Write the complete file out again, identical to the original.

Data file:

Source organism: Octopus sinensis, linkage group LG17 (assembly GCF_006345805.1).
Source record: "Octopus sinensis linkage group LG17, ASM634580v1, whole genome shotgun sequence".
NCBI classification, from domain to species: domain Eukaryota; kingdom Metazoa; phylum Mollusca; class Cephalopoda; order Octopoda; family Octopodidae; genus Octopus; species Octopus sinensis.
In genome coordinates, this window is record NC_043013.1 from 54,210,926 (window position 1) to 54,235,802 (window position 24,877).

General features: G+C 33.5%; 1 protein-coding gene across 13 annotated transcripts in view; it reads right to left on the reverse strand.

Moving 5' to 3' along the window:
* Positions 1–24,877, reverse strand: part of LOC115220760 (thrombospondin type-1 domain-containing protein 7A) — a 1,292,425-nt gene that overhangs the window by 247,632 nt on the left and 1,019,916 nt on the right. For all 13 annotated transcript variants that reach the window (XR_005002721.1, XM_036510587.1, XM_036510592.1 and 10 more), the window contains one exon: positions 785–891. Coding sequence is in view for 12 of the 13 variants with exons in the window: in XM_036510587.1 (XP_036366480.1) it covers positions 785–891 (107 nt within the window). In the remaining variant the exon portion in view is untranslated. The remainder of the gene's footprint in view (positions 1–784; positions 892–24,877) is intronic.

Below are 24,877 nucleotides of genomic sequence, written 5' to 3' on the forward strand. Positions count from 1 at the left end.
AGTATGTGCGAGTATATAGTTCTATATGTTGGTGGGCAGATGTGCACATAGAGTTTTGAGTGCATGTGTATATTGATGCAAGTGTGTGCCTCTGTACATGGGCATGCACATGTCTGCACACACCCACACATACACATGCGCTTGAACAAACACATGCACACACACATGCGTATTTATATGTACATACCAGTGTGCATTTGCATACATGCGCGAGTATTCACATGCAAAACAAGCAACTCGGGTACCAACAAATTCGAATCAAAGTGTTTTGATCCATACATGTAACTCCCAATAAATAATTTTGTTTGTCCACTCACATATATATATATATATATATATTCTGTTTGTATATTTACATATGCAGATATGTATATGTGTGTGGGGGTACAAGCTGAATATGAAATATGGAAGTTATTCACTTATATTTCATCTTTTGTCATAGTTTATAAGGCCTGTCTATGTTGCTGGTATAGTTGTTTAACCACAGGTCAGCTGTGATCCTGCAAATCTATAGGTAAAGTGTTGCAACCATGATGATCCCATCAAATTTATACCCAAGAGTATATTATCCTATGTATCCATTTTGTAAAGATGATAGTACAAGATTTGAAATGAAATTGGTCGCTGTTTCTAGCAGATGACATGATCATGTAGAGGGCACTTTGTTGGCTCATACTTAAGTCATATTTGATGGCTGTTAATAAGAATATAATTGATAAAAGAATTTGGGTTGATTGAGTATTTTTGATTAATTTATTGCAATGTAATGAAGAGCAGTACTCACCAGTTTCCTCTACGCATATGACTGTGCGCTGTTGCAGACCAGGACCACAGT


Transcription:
Source organism: Octopus sinensis, linkage group LG17 (assembly GCF_006345805.1).
Source record: "Octopus sinensis linkage group LG17, ASM634580v1, whole genome shotgun sequence".
NCBI classification, from domain to species: domain Eukaryota; kingdom Metazoa; phylum Mollusca; class Cephalopoda; order Octopoda; family Octopodidae; genus Octopus; species Octopus sinensis.
In genome coordinates, this window is record NC_043013.1 from 54,210,926 (window position 1) to 54,235,802 (window position 24,877).

General features: G+C 33.5%; 1 protein-coding gene across 13 annotated transcripts in view; it reads right to left on the reverse strand.

Moving 5' to 3' along the window:
* Positions 1–24,877, reverse strand: part of LOC115220760 (thrombospondin type-1 domain-containing protein 7A) — a 1,292,425-nt gene that overhangs the window by 247,632 nt on the left and 1,019,916 nt on the right. For all 13 annotated transcript variants that reach the window (XR_005002721.1, XM_036510587.1, XM_036510592.1 and 10 more), the window contains one exon: positions 785–891. Coding sequence is in view for 12 of the 13 variants with exons in the window: in XM_036510587.1 (XP_036366480.1) it covers positions 785–891 (107 nt within the window). In the remaining variant the exon portion in view is untranslated. The remainder of the gene's footprint in view (positions 1–784; positions 892–24,877) is intronic.

Below are 24,877 nucleotides of genomic sequence, written 5' to 3' on the forward strand. Positions count from 1 at the left end.
AGTATGTGCGAGTATATAGTTCTATATGTTGGTGGGCAGATGTGCACATAGAGTTTTGAGTGCATGTGTATATTGATGCAAGTGTGTGCCTCTGTACATGGGCATGCACATGTCTGCACACACCCACACATACACATGCGCTTGAACAAACACATGCACACACACATGCGTATTTATATGTACATACCAGTGTGCATTTGCATACATGCGCGAGTATTCACATGCAAAACAAGCAACTCGGGTACCAACAAATTCGAATCAAAGTGTTTTGATCCATACATGTAACTCCCAATAAATAATTTTGTTTGTCCACTCACATATATATATATATATATATATTCTGTTTGTATATTTACATATGCAGATATGTATATGTGTGTGGGGGTACAAGCTGAATATGAAATATGGAAGTTATTCACTTATATTTCATCTTTTGTCATAGTTTATAAGGCCTGTCTATGTTGCTGGTATAGTTGTTTAACCACAGGTCAGCTGTGATCCTGCAAATCTATAGGTAAAGTGTTGCAACCATGATGATCCCATCAAATTTATACCCAAGAGTATATTATCCTATGTATCCATTTTGTAAAGATGATAGTACAAGATTTGAAATGAAATTGGTCGCTGTTTCTAGCAGATGACATGATCATGTAGAGGGCACTTTGTTGGCTCATACTTAAGTCATATTTGATGGCTGTTAATAAGAATATAATTGATAAAAGAATTTGGGTTGATTGAGTATTTTTGATTAATTTATTGCAATGTAATGAAGAGCAGTACTCACCAGTTTCCTCTACGCATATGACTGTGCGCTGTTGCAGACCAGGACCACAGT